Monday, October 5, 2015

Box's advice for statistical scientists

I recently discovered a new word - mathematistry, coined in 1976 by the statistician / data scientist George Box.  If I had to guess what it meant, I would think it might be something quite cool like a cross between mathematics and wizardry.  In fact, the way George Box defined it, the word is closer to a cross between mathematics and sophistry.

Box's full definition for mathematistry is as follows,

'.. the development of theory for theory's sake, which, since it seldom touches down with practice, has a tendency to redefine the problem rather than solve it.  Typically, there has once been a statistical problem with scientific relevance but this has long been lost sight of.'

According to Box, mathematistry also has a flip side which he calls 'cookbookery'.  This is

'the tendency to force all problems into the molds of one or two routine techniques, insufficient thoughts being given to the real objectives of the investigation or to the relavance of the assumptions implied by the imposed methods.'

There is so much useful advice contained in those two concepts!  Personally I find it quite easy to forget to 'touch down with practice'.  How many times have I spent a long time coming up with a solution to something, only to find that the attempt to put it into practice reveals an obvious flaw that could have been identified quite early on?  And I also find it much easier to focus on one way of solving a problem, rather than considering several different options, and investing time in evaluating which is the best approach.

I have recently been having a look at a kaggle challenge called Springleaf.  I am not particularly interested in trying to get to the top of the leaderboard, since the difference between the top 1000 entries seems pretty marginal to me, but I am interested in finding out what makes a big difference to predictive accuracy.

One of the things I have learnt is that being able to make use of all the variables in the data-set makes a big difference.  Regression trees are very easy to apply to multivariate data-sets (e.g. 100s or 1000s of variables), and I have found these to be quite effective for prediction.  There are also relatively straight-forward ways of training them to avoid over-fitting.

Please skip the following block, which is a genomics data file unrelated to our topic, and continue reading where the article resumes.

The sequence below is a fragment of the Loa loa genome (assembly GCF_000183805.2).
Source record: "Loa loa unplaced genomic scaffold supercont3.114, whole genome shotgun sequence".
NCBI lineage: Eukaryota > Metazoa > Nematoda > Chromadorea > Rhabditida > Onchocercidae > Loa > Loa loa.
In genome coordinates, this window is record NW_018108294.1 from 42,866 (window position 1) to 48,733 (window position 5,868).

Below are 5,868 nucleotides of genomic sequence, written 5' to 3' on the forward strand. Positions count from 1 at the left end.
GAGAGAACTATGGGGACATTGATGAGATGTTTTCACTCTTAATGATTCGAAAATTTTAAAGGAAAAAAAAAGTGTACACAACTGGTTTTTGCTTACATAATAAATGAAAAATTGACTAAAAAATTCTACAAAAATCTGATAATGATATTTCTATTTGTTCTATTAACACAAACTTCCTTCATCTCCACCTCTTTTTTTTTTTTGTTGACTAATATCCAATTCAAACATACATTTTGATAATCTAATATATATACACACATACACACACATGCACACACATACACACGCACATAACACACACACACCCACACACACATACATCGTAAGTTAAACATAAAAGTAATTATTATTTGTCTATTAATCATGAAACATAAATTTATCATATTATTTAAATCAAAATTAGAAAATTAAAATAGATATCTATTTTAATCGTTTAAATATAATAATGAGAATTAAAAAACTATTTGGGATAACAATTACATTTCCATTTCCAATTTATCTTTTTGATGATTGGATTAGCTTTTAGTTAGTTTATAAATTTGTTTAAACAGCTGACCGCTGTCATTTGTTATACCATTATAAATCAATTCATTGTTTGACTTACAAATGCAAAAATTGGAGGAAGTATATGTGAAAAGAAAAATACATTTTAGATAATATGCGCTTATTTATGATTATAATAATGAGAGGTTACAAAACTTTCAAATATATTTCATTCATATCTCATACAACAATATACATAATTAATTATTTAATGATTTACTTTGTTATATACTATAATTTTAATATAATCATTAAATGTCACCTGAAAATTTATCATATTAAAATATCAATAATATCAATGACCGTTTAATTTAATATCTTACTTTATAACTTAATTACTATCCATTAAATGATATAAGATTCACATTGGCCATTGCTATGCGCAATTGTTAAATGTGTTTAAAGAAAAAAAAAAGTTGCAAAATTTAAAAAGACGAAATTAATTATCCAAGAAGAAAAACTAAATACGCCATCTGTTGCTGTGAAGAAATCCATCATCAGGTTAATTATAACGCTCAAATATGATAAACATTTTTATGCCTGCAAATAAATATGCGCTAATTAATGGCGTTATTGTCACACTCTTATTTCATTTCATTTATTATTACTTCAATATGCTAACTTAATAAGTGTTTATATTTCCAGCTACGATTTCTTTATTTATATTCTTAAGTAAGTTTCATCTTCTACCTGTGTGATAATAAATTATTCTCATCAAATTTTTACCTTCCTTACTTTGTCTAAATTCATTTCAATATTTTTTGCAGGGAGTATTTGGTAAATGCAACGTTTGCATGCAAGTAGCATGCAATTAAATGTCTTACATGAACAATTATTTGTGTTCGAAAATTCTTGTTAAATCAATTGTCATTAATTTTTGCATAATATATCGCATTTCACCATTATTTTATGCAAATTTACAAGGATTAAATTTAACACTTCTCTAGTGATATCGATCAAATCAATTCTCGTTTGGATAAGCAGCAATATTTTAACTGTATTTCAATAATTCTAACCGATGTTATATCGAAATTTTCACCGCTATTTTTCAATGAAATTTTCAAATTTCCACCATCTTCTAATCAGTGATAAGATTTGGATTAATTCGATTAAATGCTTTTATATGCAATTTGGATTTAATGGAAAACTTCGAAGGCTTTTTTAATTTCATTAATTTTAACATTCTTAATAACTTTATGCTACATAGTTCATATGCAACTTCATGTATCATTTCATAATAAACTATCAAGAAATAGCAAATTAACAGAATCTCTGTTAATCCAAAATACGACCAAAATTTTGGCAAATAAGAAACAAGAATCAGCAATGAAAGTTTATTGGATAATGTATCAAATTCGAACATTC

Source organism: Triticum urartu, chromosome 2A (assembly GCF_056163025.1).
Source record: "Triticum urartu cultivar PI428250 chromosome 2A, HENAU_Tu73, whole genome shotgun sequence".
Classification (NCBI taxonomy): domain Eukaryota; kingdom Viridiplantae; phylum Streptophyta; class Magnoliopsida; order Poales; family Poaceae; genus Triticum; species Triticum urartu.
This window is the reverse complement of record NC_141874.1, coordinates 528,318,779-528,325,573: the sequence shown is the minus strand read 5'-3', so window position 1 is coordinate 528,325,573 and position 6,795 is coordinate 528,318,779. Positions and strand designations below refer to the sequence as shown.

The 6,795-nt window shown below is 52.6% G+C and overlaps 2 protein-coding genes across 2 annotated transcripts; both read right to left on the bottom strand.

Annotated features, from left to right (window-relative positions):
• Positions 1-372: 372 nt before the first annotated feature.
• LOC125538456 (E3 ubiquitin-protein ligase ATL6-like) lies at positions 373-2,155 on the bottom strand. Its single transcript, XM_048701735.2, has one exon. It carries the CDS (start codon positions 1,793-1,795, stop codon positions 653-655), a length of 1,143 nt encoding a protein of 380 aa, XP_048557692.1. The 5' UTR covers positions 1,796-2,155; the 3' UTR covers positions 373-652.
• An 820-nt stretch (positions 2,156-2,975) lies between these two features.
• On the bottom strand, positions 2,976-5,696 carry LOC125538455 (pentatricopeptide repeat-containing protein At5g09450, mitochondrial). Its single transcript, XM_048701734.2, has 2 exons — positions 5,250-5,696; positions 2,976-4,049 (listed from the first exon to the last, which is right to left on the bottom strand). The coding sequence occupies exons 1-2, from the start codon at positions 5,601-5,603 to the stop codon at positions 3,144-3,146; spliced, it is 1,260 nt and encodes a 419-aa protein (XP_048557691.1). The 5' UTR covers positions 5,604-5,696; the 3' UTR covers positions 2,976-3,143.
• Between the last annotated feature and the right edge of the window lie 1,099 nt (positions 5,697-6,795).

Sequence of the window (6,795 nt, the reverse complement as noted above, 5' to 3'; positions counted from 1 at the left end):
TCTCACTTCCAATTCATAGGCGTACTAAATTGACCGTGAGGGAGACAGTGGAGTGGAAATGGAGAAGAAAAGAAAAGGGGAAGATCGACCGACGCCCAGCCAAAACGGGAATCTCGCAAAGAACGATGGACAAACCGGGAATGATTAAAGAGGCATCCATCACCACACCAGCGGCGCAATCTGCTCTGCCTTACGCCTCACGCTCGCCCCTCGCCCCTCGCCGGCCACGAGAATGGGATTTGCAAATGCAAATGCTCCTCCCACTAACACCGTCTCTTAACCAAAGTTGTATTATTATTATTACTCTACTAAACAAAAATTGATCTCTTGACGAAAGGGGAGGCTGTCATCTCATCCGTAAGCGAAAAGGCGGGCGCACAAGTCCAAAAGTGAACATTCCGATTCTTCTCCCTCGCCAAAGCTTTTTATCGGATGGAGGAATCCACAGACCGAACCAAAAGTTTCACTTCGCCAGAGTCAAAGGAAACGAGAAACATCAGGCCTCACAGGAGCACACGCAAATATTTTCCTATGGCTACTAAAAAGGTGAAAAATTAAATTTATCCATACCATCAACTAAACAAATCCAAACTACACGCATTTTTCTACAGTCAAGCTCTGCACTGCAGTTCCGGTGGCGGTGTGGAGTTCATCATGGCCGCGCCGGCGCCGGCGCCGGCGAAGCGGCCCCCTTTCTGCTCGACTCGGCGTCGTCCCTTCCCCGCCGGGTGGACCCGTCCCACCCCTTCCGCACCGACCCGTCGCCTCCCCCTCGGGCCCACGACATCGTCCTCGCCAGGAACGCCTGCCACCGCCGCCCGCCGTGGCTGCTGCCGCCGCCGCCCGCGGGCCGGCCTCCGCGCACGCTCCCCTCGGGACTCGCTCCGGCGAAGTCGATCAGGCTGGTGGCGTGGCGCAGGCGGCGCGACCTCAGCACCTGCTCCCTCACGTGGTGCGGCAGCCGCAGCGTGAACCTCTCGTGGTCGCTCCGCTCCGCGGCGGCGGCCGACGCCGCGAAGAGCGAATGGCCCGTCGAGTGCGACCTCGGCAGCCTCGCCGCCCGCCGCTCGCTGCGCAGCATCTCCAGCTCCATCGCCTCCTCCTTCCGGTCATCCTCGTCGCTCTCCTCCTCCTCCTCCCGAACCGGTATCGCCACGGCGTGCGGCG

The other thing I have discovered is boosting.  This still seems a bit magical to me.  The basic idea is that by using an ensemble of different models and averaging predictions over them, you get a better prediction.  To me, it seems like there must be a single model that would give the same predictions as the ensemble.  In any case, I have found that boosting makes a surprisingly big difference to predictive accuracy, compared to approaches that try to fit a single model, at least for regression trees.

In The Elements of Statistical Learning by Hastie, Tibshirani & Friedman there is a performance comparison of different classification methods.  They include boosted trees, bagged neural networks and random forests, which (I think) are all different ways of creating an ensemble of models.  The one method that didn't create an ensemble was Bayesian neural nets, which uses MCMC to explore the parameter space.  The approach that came out on top was Bayesian neural networks but the ensembling methods were not too far behind.  This suggests to me that averaging over models and averaging over different parameters values within a sufficiently flexible model have a similar effect.  However it is something I would like to understand in more depth.

I would highly recommend The Elements of Statistical Learning as a great example of statistical science, that avoids both mathematistry and cookbookery.  The drawback of books is that they get out of date quite quickly, but this one is relatively recent and definitely still relevant.  The only thing that is worth being careful with is references to software packages, as these seem to evolving on a faster time-scale than the underlying concepts.